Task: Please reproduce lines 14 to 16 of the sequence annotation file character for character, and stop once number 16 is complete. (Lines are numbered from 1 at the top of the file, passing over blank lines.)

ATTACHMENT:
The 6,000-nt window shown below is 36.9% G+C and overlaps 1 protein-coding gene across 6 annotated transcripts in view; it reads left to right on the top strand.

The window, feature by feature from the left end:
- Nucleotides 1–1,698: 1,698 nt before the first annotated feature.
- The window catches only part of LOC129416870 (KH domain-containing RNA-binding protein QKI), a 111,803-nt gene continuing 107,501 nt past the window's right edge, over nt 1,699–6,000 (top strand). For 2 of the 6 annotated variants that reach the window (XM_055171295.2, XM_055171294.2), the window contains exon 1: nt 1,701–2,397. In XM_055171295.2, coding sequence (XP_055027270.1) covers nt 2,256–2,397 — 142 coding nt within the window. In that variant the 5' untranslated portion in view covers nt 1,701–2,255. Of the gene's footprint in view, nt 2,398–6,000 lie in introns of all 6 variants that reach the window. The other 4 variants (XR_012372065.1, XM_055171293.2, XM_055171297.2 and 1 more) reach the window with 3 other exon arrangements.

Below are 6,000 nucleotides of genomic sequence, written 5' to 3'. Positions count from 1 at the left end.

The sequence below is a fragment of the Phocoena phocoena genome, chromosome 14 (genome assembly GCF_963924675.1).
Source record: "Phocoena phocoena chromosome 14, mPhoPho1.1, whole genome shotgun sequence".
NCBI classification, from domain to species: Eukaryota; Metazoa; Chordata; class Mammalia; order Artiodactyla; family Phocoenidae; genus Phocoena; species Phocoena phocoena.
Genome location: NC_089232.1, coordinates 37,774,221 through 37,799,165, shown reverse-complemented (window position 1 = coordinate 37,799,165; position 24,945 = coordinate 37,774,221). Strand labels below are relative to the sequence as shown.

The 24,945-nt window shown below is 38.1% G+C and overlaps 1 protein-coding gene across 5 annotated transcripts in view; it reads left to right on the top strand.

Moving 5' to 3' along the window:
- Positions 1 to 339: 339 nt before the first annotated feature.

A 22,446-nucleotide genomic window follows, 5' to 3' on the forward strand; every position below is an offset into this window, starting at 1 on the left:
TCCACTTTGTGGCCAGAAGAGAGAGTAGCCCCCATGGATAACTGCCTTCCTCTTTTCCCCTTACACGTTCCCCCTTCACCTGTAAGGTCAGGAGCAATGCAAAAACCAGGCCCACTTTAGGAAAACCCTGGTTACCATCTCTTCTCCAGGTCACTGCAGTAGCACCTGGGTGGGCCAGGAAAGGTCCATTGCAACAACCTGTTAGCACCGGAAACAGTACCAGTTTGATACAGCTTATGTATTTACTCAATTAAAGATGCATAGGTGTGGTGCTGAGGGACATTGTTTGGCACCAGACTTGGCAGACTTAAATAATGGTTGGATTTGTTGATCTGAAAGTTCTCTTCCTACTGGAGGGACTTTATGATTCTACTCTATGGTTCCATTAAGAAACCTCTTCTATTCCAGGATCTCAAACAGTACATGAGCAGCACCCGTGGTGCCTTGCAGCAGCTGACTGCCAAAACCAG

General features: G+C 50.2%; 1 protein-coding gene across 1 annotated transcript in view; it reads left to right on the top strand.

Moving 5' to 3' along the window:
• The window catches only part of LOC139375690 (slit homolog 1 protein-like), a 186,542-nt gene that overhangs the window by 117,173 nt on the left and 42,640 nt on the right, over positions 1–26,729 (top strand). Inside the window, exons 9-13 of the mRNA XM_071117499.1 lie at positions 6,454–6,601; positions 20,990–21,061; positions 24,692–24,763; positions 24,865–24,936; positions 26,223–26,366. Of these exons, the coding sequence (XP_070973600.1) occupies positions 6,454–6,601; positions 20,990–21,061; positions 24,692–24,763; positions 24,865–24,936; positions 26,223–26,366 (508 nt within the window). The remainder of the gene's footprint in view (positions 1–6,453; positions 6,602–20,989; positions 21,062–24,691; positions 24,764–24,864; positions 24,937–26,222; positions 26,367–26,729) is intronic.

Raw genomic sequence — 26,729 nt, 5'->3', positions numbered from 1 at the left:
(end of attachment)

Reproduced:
TCCACTTTGTGGCCAGAAGAGAGAGTAGCCCCCATGGATAACTGCCTTCCTCTTTTCCCCTTACACGTTCCCCCTTCACCTGTAAGGTCAGGAGCAATGCAAAAACCAGGCCCACTTTAGGAAAACCCTGGTTACCATCTCTTCTCCAGGTCACTGCAGTAGCACCTGGGTGGGCCAGGAAAGGTCCATTGCAACAACCTGTTAGCACCGGAAACAGTACCAGTTTGATACAGCTTATGTATTTACTCAATTAAAGATGCATAGGTGTGGTGCTGAGGGACATTGTTTGGCACCAGACTTGGCAGACTTAAATAATGGTTGGATTTGTTGATCTGAAAGTTCTCTTCCTACTGGAGGGACTTTATGATTCTACTCTATGGTTCCATTAAGAAACCTCTTCTATTCCAGGATCTCAAACAGTACATGAGCAGCACCCGTGGTGCCTTGCAGCAGCTGACTGCCAAAACCAG

General features: G+C 50.2%; 1 protein-coding gene across 1 annotated transcript in view; it reads left to right on the top strand.

Moving 5' to 3' along the window: